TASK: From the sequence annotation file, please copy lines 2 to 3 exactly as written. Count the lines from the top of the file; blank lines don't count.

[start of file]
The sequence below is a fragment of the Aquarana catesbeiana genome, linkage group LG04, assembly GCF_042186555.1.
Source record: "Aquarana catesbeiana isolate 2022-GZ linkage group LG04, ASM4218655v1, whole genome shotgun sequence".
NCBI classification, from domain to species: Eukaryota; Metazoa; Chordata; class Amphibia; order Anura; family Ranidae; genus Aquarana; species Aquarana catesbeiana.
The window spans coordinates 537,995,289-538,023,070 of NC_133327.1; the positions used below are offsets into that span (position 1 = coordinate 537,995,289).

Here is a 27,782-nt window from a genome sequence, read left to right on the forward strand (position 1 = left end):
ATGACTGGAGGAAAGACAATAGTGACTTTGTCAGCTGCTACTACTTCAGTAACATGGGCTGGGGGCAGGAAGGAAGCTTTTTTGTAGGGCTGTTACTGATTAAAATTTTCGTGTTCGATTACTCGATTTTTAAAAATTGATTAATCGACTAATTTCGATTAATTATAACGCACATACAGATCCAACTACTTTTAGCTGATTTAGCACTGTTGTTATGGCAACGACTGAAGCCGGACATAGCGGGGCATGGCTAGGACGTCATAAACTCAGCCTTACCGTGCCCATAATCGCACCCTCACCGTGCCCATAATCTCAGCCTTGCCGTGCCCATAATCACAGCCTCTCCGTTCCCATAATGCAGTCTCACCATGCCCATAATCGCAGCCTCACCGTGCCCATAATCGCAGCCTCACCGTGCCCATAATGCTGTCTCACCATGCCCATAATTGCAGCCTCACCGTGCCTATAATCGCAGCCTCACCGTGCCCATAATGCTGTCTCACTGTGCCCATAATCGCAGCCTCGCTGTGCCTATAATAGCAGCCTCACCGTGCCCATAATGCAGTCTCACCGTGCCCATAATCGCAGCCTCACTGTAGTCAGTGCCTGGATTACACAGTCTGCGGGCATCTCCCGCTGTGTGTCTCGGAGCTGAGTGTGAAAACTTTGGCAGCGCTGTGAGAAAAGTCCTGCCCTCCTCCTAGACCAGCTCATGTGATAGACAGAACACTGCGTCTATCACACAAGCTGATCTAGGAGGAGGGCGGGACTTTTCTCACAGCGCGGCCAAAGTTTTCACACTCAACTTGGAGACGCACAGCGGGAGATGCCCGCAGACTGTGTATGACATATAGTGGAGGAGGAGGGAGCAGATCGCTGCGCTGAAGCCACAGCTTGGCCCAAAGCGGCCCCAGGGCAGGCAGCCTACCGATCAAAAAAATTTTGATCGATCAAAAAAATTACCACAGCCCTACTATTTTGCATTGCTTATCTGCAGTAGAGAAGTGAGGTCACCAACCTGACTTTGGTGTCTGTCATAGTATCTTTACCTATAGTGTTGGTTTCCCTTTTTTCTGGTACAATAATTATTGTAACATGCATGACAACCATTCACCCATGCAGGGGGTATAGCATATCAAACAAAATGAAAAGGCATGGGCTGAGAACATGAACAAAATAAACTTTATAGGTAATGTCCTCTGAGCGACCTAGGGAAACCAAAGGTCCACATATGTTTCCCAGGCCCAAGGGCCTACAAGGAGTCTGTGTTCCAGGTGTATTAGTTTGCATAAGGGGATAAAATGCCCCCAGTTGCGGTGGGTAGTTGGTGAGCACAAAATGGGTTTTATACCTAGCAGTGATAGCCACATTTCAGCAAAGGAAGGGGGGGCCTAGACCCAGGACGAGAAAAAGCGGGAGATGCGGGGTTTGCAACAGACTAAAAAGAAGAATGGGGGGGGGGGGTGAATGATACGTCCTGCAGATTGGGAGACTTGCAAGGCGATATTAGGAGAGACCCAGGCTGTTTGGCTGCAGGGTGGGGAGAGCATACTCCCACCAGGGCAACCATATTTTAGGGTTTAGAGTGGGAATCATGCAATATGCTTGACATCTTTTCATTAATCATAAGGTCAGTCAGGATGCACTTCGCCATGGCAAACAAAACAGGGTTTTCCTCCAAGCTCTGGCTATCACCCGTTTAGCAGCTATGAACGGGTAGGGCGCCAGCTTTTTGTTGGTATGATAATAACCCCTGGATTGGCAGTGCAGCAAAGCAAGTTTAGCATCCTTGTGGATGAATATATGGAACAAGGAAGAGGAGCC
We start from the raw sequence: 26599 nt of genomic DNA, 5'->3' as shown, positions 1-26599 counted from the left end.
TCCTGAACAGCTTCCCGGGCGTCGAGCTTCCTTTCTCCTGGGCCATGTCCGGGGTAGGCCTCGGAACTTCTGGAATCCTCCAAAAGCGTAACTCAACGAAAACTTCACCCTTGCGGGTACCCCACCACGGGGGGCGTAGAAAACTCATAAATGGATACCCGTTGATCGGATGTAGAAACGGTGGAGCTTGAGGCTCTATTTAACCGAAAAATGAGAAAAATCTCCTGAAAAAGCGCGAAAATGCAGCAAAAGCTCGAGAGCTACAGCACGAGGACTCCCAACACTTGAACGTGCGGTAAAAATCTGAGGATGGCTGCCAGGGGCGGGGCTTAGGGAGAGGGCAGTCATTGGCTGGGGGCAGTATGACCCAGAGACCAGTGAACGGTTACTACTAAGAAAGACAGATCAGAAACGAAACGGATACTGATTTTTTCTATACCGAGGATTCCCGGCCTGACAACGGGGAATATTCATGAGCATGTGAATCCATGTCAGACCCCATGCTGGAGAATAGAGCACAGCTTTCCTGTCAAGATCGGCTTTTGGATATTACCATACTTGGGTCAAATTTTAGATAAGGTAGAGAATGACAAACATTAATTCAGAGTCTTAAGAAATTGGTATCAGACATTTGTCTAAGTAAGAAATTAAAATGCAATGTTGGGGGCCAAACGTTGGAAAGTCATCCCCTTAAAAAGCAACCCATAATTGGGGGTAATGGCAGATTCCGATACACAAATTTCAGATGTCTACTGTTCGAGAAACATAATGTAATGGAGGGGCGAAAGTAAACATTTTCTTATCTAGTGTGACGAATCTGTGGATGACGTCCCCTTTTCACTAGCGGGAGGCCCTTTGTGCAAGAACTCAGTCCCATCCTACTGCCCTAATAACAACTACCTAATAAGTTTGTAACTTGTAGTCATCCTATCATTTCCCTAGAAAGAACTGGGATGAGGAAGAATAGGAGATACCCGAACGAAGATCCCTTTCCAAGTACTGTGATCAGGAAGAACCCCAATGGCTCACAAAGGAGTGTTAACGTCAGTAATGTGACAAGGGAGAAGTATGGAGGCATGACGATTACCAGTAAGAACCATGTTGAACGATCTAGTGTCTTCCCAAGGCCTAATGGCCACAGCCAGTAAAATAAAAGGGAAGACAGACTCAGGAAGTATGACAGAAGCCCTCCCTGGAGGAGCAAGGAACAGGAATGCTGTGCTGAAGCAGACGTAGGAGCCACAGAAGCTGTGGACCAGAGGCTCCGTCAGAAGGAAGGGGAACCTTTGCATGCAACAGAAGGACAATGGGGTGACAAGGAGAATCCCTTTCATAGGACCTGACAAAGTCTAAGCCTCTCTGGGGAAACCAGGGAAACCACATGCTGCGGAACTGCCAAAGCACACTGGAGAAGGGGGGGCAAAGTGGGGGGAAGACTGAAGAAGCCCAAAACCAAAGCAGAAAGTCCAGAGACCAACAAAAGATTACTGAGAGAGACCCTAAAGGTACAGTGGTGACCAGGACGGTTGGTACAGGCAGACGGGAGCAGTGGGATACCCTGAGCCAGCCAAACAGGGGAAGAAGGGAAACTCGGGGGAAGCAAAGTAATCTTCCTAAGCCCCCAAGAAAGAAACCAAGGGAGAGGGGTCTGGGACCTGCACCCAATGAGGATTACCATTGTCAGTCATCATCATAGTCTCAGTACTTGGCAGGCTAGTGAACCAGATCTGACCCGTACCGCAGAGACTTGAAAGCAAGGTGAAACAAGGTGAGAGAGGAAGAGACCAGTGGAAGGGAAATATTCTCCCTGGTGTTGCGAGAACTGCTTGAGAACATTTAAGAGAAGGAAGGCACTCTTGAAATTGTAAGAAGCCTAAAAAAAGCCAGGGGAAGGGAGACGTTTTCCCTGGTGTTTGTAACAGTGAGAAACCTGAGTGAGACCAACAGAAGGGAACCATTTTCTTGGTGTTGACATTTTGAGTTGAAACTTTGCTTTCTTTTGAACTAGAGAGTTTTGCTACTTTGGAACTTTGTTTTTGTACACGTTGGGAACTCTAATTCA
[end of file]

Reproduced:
Source record: "Aquarana catesbeiana isolate 2022-GZ linkage group LG04, ASM4218655v1, whole genome shotgun sequence".
NCBI classification, from domain to species: Eukaryota; Metazoa; Chordata; class Amphibia; order Anura; family Ranidae; genus Aquarana; species Aquarana catesbeiana.